Having broken the cardinal rule of all sitcom by sending Bilko off into storylines that had nothing to do with army life or the motor pool, the new production team then moved the entire camp from Kansas to California. A show that seemed unbreakable in its original minimalist setting began to creak and groan. Before the whole thing came crashing down around their ears, CBS cancelled Bilko at the end of its fourth cycle. The final episode was “Weekend Colonel” and, with sad inevitability, it featured Paul Ford in two roles: Colonel Hall and his disreputable double, a short-order chef at a greasy spoon. If this tired doppelganger gambit was the best the writers could manage, then the network was obviously right. The last scene had the Colonel watching Bilko on closed circuit TV. Having finally been caught out, the Master-Sergeant was behind bars. The Colonel calls this his favorite TV show and comments, “As long as I’m the sponsor, it’ll never be cancelled.” The camera zooms in on Phil Silvers just in time for a Bugs Bunny impression, “Th-th-that’s all folks!”
At its peak, Bilko was a marvel. Even though the show slowly disintegrated under the pressure of producing 35 episodes a year, it still stands today as the best sitcom of all time. After all, Fawlty Towers produced just twelve episodes in total. Six in 1975. Six more in 1979.
After withdrawing from Bilko, Nat Hiken went on to write and produce Car 54, Where Are You?, which starred Fred Gwynne and Joe E. Ross. Gwynne had made his TV debut in the Bilko episode “The Eating Contest”, featured in this collection, and Ross had played Mess-Sergeant Rupert Ritzik in Bilko. Phil Silvers saw further success both in the movies and TV, but nothing, not even The New Phil Silvers Show, a flawed attempt to recreate the Bilko magic in Civvy Street, could bring back the glory days.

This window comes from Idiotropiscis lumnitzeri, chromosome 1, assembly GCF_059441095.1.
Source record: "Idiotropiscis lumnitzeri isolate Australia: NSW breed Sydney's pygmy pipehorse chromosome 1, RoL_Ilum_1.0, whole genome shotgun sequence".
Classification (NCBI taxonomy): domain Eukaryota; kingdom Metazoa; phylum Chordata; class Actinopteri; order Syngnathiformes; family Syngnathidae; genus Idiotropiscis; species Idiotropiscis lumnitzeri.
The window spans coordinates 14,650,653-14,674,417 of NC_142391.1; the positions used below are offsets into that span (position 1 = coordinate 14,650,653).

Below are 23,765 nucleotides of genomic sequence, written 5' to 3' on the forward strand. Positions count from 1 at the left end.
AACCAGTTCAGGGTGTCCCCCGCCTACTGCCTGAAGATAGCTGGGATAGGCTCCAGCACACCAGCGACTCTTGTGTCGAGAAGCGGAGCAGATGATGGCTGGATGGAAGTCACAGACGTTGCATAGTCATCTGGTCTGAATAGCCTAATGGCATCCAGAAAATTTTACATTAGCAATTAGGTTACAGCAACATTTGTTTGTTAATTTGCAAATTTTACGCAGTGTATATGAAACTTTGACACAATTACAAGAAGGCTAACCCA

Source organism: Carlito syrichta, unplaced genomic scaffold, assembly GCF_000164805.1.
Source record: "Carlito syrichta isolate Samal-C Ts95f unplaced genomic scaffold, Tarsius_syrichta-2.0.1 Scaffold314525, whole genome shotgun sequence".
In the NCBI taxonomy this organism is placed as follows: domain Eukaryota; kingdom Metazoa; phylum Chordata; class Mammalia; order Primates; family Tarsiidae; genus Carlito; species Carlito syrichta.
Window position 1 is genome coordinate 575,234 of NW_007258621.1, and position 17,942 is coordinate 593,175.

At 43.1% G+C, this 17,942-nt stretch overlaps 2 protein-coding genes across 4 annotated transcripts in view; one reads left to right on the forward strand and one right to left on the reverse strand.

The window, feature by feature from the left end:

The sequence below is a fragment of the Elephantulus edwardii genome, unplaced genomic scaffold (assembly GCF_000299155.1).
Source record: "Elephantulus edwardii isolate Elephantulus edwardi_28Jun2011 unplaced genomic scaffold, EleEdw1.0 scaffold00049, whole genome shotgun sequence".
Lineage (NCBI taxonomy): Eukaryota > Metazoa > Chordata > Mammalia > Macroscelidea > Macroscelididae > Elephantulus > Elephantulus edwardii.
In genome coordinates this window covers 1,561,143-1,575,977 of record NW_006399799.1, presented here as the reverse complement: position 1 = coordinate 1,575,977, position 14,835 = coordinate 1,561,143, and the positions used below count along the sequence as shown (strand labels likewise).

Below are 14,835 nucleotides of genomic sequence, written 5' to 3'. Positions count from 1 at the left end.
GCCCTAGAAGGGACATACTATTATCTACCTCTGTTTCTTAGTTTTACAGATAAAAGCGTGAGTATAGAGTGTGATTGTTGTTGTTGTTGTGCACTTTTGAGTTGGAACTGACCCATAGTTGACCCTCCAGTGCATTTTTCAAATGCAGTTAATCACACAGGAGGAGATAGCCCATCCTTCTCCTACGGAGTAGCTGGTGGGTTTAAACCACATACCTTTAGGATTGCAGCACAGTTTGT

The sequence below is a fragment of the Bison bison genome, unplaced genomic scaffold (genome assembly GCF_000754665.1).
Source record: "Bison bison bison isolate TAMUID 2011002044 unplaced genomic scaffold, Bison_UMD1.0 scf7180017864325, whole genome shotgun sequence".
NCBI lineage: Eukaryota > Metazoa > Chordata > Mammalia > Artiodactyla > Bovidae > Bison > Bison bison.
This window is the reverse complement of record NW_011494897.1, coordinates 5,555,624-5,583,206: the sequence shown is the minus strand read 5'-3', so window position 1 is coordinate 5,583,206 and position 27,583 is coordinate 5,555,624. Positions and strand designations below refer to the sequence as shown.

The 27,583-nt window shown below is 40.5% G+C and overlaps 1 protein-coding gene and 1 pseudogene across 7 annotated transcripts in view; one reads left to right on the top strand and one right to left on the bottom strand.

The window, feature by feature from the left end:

It’s said that Silvers died a bitter man in 1985. Ten years later, the British writer and director Jonathan Lynn directed a Hollywood movie of Bilko. Obviously a man who knows his way around great sitcoms, Lynn was the creator of Yes, Minister. His movie, which starred Steve Martin as Bilko, Dan Ackroyd as Colonel Hall, and Phil Hartman, may not have been the triumph its source material deserved, but it did trigger a renewal of American interest in Bilko and prompted Nick at Nite to air re-runs. Presumably Paramount is now using the release of Sergeant Bilko - 50th Anniversary Edition (The Phil Silvers Show) to test the market for a bumper release of the entire Bilko catalog. Let’s hope the company decides to follow through.